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India has demanded the secretariat disclose information about misconduct by UN staff. Flickr

United Nations, Oct 7: In an attempt to break the wall of silence around the crimes and UN staff misconduct and those on its assignments, India has demanded the secretariat disclose information about such cases and the immunity invoked against prosecutions.

Yedla Umasankar, the legal advisor in India’s UN Mission, touched a raw nerve here by criticising the UN on Friday for not vigorously following up allegations of serious wrongdoing by its employees who enjoy the equivalent of diplomatic immunity, a prized possession of its staff.

“It appears that the UN system itself may be reluctant to waive immunity even for serious misconduct carried out by its personnel while serving on its missions, so that such cases can be prosecuted by the host governments,” he told the General Assembly’s committee on legal affairs.

“Even a few of such instances or allegations of crimes committed by UN personnel is highly damaging for the image and credibility of the United Nations system and its work around the world,” he added.

His statement also touched on the practice of some countries that protect their wrongdoers at the UN.

Umasankar demanded that secretariat disclose how many cases of serious misconduct by UN personnel were registered and the number of cases where the UN refused to waive immunity to allow their prosecution.

He also wanted to know in how many cases the host country wanted the immunity waived so it can prosecute those accused; the number of times the UN asked the host country or the country that sent them to prosecute them; how many times it consulted countries before waiver of the immunity of their personnel and how many of them refused UN’s request to waive their citizens’ immunity.

The information he wanted does not cover the diplomats sent by member countries to represent them at UN bodies and enjoy diplomatic immunity with the nations hosting the UN facilities.

After scores of serious allegations of sexual misconduct by peacekeepers, especially exploitation of children, the UN vowed to uphold a policy of zero tolerance and began publishing data on such cases in peacekeeping operations including how they were dealt with.

Starting with the year 2015, it began identifying the nationalities of those accused.

However, it has not made public a roster detailing all the allegations and proven cases of serious misconduct across the entire UN.

While the focus has been on sexual exploitation and abuse reported on peacekeeping operations, Umasankar said that “at a broader level, the issue of accountability has remained elusive in some cases”.

He attributed it to “the complexities of legal aspects relating to sovereignty and jurisdiction”, the immunity or privileges that may be necessary for UN operations, and the capability or willingness of countries to investigate and prosecute the accused.

He noted that the UN itself cannot make criminal prosecutions.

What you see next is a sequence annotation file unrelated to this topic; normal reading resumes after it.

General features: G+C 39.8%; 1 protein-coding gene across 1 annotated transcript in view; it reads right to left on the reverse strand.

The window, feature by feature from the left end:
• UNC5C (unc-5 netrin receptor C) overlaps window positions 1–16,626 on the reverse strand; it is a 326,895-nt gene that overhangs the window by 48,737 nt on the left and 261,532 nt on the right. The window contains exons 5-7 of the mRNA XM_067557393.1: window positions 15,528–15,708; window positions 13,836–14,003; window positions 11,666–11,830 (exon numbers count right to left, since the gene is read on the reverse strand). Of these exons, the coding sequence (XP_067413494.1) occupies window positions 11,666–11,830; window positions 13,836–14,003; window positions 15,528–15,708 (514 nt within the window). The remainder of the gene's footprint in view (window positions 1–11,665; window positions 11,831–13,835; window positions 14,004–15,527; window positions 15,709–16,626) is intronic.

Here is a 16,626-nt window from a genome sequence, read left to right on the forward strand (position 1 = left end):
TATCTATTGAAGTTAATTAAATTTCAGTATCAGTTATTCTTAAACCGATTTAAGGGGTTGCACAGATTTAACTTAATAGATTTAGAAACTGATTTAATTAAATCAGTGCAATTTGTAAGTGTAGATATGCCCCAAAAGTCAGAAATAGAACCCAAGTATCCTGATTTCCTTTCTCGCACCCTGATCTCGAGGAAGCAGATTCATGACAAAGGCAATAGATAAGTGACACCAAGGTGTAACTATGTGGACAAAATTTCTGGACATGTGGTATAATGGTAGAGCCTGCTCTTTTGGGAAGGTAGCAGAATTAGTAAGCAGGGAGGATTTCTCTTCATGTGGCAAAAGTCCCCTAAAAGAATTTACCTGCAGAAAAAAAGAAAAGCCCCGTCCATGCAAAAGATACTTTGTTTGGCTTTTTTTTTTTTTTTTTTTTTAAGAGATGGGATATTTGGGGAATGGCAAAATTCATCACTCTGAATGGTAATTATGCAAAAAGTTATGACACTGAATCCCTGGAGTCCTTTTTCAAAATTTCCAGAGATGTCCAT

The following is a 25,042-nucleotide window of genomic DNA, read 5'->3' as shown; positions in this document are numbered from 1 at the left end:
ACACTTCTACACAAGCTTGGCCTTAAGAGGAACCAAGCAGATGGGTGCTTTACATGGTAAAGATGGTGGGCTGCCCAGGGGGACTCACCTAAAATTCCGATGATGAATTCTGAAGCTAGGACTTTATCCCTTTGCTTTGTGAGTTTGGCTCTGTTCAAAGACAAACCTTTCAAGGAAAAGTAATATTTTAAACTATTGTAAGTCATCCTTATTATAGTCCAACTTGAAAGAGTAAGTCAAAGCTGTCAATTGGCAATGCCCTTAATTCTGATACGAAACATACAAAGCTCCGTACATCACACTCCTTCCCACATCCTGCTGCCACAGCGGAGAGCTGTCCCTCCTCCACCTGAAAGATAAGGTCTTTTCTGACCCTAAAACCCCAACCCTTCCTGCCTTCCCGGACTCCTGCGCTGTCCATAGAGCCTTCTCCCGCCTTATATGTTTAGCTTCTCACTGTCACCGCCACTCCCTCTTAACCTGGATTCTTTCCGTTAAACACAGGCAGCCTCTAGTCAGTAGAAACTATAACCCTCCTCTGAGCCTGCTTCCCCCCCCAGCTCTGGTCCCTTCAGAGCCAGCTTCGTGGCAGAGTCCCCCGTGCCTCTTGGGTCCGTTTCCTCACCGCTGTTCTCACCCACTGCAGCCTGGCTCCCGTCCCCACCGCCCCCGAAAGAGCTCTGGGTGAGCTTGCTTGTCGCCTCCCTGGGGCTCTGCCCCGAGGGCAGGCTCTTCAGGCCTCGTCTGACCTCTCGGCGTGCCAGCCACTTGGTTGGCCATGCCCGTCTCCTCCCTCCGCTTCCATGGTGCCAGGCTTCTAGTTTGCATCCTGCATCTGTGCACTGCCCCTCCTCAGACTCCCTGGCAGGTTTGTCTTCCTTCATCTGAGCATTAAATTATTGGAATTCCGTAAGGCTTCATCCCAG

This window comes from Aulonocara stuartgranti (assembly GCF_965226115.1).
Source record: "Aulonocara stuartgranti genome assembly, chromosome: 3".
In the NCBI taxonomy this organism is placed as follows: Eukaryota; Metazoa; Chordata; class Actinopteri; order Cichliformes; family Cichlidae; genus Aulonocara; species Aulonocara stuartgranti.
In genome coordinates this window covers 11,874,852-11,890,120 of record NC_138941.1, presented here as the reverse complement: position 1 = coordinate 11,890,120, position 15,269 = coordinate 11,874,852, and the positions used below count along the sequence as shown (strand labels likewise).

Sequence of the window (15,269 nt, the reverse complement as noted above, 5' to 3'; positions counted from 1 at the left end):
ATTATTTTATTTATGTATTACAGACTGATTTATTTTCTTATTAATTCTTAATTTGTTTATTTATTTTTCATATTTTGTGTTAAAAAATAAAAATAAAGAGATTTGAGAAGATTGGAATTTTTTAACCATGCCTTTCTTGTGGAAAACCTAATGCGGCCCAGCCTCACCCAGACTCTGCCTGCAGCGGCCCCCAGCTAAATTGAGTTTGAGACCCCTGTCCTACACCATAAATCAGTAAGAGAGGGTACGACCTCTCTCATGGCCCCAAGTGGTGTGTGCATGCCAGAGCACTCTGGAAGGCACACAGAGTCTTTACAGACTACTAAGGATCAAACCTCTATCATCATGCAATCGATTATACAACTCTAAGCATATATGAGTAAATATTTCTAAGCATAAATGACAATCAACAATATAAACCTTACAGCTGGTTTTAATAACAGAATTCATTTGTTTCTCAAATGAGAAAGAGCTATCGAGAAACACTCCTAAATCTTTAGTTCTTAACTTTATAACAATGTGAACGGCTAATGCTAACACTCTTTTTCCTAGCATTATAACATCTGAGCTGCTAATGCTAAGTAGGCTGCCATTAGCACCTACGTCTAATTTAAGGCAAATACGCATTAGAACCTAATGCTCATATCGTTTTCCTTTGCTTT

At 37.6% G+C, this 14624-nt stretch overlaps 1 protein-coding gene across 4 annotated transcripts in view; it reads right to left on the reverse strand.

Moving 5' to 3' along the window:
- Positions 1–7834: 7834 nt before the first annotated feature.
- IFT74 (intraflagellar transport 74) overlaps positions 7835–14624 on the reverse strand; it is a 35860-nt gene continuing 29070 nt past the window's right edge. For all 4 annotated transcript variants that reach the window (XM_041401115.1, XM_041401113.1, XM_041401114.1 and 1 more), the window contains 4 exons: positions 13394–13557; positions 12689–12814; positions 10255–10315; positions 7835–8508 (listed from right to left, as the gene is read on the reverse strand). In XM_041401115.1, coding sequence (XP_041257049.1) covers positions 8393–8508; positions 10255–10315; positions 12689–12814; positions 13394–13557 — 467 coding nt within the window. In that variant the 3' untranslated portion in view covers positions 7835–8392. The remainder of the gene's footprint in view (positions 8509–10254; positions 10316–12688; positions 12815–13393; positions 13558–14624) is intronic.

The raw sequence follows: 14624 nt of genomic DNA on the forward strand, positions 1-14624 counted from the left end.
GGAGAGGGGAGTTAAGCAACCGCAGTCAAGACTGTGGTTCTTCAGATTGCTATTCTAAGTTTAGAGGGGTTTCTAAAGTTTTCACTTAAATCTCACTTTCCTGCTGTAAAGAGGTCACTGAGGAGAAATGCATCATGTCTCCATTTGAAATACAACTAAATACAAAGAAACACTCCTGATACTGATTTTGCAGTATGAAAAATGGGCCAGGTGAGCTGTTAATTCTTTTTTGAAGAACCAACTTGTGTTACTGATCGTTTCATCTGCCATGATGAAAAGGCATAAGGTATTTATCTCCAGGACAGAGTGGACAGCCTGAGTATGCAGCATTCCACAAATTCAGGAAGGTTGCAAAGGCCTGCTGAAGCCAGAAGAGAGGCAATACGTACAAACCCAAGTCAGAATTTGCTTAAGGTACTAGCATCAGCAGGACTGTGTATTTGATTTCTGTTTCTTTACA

While Indian laws has provisions for dealing with crimes committed abroad by its citizens, not all countries have them, he said.

Those countries should be encouraged and helped to implement such measures, he added. (IANS)

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Indo-Pak Peace Talks Futile Unless Islamabad Sheds Links with Terrorism, says Study

A Study by a U.S. think tank calls India and Pakistan talks futile, until Pakistan changes its approach.

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India and Pakistan
India and Pakistan. Wikimedia.

A Top United States of America (U.S.) think tank, Carnegie Endowment for International Peace called the relations between India and Pakistan futile, unless Islamabad changes its approach and sheds its links with Jihadi terrorism.

A report “Are India and Pakistan Peace Talks Worth a Damn”, authored by Ashley J Tellis stated that such a move supported by foreign countries would be counterproductive and misguided.

The report suggests that International community’s call for the India and Pakistan talks don’t recognize that the tension between the two countries is not actually due to the sharp differences between them, but due to the long rooted ideological, territorial and power-political hatred. The report states that these antagonisms are fueled by Pakistani army’s desire to subvert India’s powerful global position.

Tellis writes that Pakistan’s hatred is driven by its aim to be considered and treated equal to India, despite the vast differences in their achievements and capabilities.

Also ReadMilitant Groups in Pakistan Emerge as Political Parties : Can Violent Extremism and Politics Co-exist? 

New Delhi, however, has kept their stance clear and mentioned that India and Pakistan talks cannot be conducted, until, the latter stops supporting terrorism, and the people conducting destructive activities in India.

The report further suggests that Pakistan sees India as a genuine threat and continuously uses Jihadi terrorism as a source to weaken India. The report extends its support to India’s position and asks other international powers, including the U.S., to extend their support to New Delhi.

Earlier in September, Union External Affairs Minister Sushma Swaraj in the United Nations General Assembly (UNGA) slammed Pakistan for its continuous terror activities. She attacked the country by saying that India has produced engineers, doctors, and scholars; Pakistan has produced terrorists.

Sushma Swaraj further said that when India is being recognised in the world for its IT and achievements in the space, Pakistan is producing Terrorist Organisations like Lashkar-e-Taiba. She said that Pakistan is the world’s greatest exporter of havoc, death and inhumanity.

-by Megha Acharya  of NewsGram. Megha can be reached at @ImMeghaacharya.